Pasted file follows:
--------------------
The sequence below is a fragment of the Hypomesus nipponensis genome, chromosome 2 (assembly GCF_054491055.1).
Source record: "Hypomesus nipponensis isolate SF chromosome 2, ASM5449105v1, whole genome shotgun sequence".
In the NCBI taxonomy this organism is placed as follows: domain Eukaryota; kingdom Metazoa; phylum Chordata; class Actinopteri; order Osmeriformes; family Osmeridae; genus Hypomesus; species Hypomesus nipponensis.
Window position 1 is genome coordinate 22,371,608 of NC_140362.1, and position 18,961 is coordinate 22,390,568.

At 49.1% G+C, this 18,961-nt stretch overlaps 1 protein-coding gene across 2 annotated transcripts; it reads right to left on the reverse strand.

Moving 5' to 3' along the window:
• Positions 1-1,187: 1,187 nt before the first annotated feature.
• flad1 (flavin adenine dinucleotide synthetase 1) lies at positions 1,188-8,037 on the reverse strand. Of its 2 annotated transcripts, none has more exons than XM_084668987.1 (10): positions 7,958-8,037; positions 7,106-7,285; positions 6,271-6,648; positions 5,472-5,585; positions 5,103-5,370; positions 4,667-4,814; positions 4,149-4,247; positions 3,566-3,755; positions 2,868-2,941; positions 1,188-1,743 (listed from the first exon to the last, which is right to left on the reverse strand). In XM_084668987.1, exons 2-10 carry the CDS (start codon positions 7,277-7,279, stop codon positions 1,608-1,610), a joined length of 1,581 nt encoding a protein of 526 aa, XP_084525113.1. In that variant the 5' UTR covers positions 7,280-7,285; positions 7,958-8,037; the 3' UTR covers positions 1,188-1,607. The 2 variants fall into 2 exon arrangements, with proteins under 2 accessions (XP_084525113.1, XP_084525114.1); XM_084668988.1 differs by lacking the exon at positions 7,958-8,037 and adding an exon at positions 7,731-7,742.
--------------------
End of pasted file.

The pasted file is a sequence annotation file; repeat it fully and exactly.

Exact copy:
The sequence below is a fragment of the Hypomesus nipponensis genome, chromosome 2 (assembly GCF_054491055.1).
Source record: "Hypomesus nipponensis isolate SF chromosome 2, ASM5449105v1, whole genome shotgun sequence".
In the NCBI taxonomy this organism is placed as follows: domain Eukaryota; kingdom Metazoa; phylum Chordata; class Actinopteri; order Osmeriformes; family Osmeridae; genus Hypomesus; species Hypomesus nipponensis.
Window position 1 is genome coordinate 22,371,608 of NC_140362.1, and position 18,961 is coordinate 22,390,568.

At 49.1% G+C, this 18,961-nt stretch overlaps 1 protein-coding gene across 2 annotated transcripts; it reads right to left on the reverse strand.

Moving 5' to 3' along the window:
• Positions 1-1,187: 1,187 nt before the first annotated feature.
• flad1 (flavin adenine dinucleotide synthetase 1) lies at positions 1,188-8,037 on the reverse strand. Of its 2 annotated transcripts, none has more exons than XM_084668987.1 (10): positions 7,958-8,037; positions 7,106-7,285; positions 6,271-6,648; positions 5,472-5,585; positions 5,103-5,370; positions 4,667-4,814; positions 4,149-4,247; positions 3,566-3,755; positions 2,868-2,941; positions 1,188-1,743 (listed from the first exon to the last, which is right to left on the reverse strand). In XM_084668987.1, exons 2-10 carry the CDS (start codon positions 7,277-7,279, stop codon positions 1,608-1,610), a joined length of 1,581 nt encoding a protein of 526 aa, XP_084525113.1. In that variant the 5' UTR covers positions 7,280-7,285; positions 7,958-8,037; the 3' UTR covers positions 1,188-1,607. The 2 variants fall into 2 exon arrangements, with proteins under 2 accessions (XP_084525113.1, XP_084525114.1); XM_084668988.1 differs by lacking the exon at positions 7,958-8,037 and adding an exon at positions 7,731-7,742.